CHATTERLEY: Washington state governor Jay Inslee bowing out of the 2020 campaign. Inslee made addressing the climate crisis the core issue of his campaign. But he failed to gain traction.

[04:40:01] Inslee has yet to reach the polling threshold for the third Democratic debate so he's unlikely to qualify. A source tells CNN Inslee plans to seek a third term as Washington governor.

Twenty-two candidates now remain in the Democratic field. Right now, 10 have qualified for the next debate. Businessman Thomas Steyer just one poll away.

BRIGGS: President Trump says he is making cancellation of student loan debt for disabled veterans automatic. Until now disabled vets had to submit an application, but a letter signed by most state attorneys general called that system, quote, "inadequate." A letter to Education Secretary Betsy DeVos said just 9,000 out of 42,000 eligible veterans had applied. Three quarters of those who had not were in default on their loans.

CHATTERLEY: Remember when candidate Trump promised to eliminate the federal debt back in 2016? Eye-popping numbers show the U.S. deficit is skyrocketing at an alarming rate. The Congressional Budget Office is now predicting the deficit will reach $960 billion for the 2019 fiscal year and reach $1 trillion for the 2020 fiscal year. A number of factors are driving the increase including President Trump's trillion-dollar tax cuts in 2017 and of course a huge spending package, too. Adding to the heat is a two-year budget deal recently signed by the president. That deal set to raise government spending by hundreds of billions of dollars.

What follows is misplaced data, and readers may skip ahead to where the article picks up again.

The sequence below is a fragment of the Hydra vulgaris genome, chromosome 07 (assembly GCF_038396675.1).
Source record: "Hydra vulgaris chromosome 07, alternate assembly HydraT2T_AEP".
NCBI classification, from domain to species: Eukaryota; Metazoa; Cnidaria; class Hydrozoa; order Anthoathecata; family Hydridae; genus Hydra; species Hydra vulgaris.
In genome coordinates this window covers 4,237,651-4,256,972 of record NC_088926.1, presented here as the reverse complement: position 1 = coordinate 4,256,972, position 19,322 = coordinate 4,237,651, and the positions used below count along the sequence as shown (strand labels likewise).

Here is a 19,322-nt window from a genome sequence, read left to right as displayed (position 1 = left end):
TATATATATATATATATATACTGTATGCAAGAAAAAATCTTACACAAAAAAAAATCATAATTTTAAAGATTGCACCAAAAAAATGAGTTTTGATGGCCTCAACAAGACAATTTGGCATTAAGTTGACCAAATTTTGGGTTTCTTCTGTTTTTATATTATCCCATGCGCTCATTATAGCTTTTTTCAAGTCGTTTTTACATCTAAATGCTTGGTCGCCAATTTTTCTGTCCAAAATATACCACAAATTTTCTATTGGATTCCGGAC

The dismal forecast also comes as the president said his administration is weighing several tax cut proposals to help keep the economy moving. Economists believe doing so would only further reduce the government's revenue and add to the deficit.

BRIGGS: A deficit he was promising to eliminate before coming into the office. And, you know, it's just interesting. Can this party -- the Republican Party ever return to deficit concerns as was their platform for decades?

CHATTERLEY: You have to wonder whether he looked at this number and this trillion-dollar sum in 2020 and said, I mean, this is perhaps why we can't cut taxes at this stage despite the fact that the economy is relatively healthy. We don't need tax cuts right now.